Eventually, I’ll create enough FreeBSD content to “remix” into a big FreeBSD book, probably a 3rd edition of Absolute FreeBSD.
The small books will use the 6×9 form factor, and all be about the size of SSH Mastery. People have taken well to this size of book at the $10 ebook/$20 print price point.
This will also let me judge which material should go into a big book. If nobody buys, say, a small FreeBSD virtualization book, it’s clear I shouldn’t put that topic into a big book, because nobody cares.
Ideally, I’ll be able to produce a slipcase for a complete collection of small FreeBSD books. At this time, I’m planning to give them themed covers based on old pulp magazines, minus the blatant sexism and racism. (It’s been suggested by more than one person that I keep both elements but make them funny. It CAN be done, just as it is possible to make thoughtful, incisive, and honestly funny jokes about any other painful or horrifying topic. But it’s extraordinarily hard, especially for someone who looks utterly “privileged white male.” I choose to spend my energy elsewhere.) But Beastie as a hard-boiled private eye, Beastie swinging on a vine through the jungle, Beastie as the flying ace, and so on? I think that’s going to look fantastic.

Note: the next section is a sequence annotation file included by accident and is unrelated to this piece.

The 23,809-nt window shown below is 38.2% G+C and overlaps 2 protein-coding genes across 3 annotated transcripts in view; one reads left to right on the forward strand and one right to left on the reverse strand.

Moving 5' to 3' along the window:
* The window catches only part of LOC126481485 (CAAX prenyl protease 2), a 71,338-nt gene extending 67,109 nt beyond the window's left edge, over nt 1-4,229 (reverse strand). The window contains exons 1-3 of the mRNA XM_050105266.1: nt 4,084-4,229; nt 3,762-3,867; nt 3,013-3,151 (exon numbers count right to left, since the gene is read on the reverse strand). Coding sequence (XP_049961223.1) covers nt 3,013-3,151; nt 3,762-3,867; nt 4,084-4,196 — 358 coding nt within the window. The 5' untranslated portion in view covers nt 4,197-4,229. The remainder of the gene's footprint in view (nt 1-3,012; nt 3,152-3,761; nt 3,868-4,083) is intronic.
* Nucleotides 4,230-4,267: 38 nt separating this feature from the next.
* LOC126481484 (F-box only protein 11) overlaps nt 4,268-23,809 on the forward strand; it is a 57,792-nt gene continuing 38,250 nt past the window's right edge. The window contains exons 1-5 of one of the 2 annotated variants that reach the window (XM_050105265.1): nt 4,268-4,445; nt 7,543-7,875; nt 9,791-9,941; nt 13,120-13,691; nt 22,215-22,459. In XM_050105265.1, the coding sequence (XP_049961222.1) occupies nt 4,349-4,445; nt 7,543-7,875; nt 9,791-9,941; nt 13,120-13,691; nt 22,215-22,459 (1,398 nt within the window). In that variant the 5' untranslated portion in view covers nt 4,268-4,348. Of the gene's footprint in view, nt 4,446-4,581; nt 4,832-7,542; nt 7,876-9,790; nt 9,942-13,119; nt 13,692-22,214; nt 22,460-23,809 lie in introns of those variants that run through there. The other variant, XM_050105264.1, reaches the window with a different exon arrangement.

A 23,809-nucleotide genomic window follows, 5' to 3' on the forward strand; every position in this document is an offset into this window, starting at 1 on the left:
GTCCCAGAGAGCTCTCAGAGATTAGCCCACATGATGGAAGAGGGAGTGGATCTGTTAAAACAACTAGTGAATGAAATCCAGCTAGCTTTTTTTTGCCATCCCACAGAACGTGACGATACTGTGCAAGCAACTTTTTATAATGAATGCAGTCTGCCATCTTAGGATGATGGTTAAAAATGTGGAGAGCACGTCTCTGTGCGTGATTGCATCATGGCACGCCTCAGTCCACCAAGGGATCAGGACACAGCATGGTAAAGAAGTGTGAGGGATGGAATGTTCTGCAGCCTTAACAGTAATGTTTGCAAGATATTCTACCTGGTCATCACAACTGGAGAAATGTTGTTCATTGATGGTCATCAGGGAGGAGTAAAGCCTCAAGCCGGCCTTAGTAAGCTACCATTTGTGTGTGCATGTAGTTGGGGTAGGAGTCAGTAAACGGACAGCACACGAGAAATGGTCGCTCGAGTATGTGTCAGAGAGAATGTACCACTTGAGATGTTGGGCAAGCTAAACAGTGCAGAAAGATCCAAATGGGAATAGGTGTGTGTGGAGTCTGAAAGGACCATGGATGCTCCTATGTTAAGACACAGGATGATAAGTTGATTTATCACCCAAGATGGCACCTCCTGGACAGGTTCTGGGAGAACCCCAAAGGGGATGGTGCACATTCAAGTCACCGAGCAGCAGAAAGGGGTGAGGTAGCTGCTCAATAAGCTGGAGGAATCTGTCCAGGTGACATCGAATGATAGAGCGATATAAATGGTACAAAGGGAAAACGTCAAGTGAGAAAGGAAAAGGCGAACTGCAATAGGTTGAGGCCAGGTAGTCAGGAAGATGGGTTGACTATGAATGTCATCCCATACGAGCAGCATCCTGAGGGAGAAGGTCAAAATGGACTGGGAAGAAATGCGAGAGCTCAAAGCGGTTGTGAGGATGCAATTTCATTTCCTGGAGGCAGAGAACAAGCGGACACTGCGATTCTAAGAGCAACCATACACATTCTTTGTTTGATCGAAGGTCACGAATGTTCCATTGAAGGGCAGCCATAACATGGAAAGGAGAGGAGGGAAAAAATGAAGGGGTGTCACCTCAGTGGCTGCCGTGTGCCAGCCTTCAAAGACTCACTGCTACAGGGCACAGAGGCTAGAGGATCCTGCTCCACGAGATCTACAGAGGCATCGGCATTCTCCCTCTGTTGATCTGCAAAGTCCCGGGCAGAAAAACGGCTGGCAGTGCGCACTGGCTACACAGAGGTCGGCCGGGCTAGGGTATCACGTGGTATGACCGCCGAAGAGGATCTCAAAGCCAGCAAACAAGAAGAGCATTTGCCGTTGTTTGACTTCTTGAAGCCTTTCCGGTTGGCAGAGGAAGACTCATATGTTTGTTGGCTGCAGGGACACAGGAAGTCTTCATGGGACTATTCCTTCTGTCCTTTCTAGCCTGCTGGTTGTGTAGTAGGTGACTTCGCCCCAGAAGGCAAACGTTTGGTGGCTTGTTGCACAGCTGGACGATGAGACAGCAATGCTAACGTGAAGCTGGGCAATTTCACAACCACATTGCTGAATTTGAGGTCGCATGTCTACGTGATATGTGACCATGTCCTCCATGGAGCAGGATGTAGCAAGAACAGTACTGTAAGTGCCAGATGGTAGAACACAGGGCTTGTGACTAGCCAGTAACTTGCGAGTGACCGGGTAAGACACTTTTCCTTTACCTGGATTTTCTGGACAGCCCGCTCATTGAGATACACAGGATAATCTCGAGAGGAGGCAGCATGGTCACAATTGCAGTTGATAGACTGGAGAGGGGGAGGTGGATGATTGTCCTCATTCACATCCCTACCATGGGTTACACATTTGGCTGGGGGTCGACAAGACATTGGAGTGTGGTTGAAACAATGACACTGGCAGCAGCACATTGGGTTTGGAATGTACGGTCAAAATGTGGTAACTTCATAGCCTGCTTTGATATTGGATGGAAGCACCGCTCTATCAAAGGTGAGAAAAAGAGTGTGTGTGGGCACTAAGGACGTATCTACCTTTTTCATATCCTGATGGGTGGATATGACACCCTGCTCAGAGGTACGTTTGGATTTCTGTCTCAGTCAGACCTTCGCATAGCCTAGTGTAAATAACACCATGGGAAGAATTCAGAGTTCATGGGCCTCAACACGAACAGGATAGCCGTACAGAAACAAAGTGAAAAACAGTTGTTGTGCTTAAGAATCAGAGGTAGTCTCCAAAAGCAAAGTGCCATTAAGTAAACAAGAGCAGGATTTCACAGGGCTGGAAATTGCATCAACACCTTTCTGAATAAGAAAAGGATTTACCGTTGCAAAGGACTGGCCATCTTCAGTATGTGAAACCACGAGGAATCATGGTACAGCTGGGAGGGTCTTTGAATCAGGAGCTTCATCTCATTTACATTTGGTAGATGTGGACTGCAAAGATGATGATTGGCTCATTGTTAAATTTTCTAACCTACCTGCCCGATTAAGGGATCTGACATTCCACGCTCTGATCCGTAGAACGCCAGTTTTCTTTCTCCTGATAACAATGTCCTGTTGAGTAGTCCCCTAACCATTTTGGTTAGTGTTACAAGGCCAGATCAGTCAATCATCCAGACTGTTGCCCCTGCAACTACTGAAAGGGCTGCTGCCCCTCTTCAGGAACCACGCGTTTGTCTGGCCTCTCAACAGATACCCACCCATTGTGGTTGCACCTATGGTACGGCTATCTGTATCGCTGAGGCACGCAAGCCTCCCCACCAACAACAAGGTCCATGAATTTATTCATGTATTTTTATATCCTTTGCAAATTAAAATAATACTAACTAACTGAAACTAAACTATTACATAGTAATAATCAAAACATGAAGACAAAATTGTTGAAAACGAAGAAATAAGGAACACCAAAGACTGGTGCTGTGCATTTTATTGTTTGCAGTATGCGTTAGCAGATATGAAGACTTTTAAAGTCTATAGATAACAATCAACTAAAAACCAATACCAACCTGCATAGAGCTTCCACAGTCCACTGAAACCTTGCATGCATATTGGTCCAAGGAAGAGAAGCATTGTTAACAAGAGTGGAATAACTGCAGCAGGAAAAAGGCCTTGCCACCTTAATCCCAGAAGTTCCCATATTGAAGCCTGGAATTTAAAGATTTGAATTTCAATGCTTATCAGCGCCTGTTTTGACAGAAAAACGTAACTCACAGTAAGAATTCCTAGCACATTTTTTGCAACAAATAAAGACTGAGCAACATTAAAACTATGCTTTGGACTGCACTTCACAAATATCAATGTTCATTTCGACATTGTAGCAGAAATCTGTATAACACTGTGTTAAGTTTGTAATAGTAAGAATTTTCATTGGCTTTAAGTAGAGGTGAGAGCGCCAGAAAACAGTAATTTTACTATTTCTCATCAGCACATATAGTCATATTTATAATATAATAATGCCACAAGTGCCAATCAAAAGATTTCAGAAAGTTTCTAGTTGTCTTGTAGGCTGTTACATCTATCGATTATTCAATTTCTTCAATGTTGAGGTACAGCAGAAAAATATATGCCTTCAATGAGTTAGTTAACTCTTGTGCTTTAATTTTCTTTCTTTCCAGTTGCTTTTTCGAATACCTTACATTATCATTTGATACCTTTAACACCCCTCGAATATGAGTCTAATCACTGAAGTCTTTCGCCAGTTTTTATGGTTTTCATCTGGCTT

What will the OpenBSD book be? I have three ideas. I’ve caught wind of other OpenBSD books in progress, however. I need to meet with my fellow BSD authors at BSDCan 2014 and hash things out with them. It’s very important that we not step on each other’s else’s projects, especially when it’s simple enough to avoid with five minutes at the bar. That’s why I won’t do, say, a pfSense book — Chris and Jim have that territory covered quite well. I’m confident that at least one of my three ideas will be free, if for no other reason than we don’t have that many OpenBSD authors.
I expect to let the FreeBSD Foundation have books at cost for PBS-style donation prizes. “Donate $100, and we’ll send you this $20 book!”
I have a clever idea for using the OpenBSD book to support OpenBSD. Theo and I discussed it briefly at EuroBSDCon. I don’t know if it will actually work, mind you. But worst case, they’ll have my book in the OpenBSD bookstore, with proceeds going to OpenBSD. (For anyone who is wondering, Austin Hook is very very easy to work with. The hardest part of getting books to the OpenBSD bookstore is figuring out how to cram all the shipping information onto the CreateSpace web form, which is certainly not Austin’s fault.)
So, is this a cynical scheme to get you to give me more money? No… and yes.
You’ll have the option to give me any amount of money you wish, from zero up to over a hundred bucks. There’s a couple people that I suspect will buy every book, in every version. I suspect others will get a few of the small books. Others will wait for a big book. Some will buy all the small books just so they can fill a slipcase. This is about options. It’s about getting content into reader’s hands as quickly as possible.
But if you want to give me money, I’m certainly not going to argue.
The good news is, I now know exactly what an appendolith feels like. The next time my appendix blows up, I’ll jump on it at the earliest possible moment. Why, just today I’ve felt three twinges that might have been a faulty appendix. Catching these things early is the key to quick recovery, after all.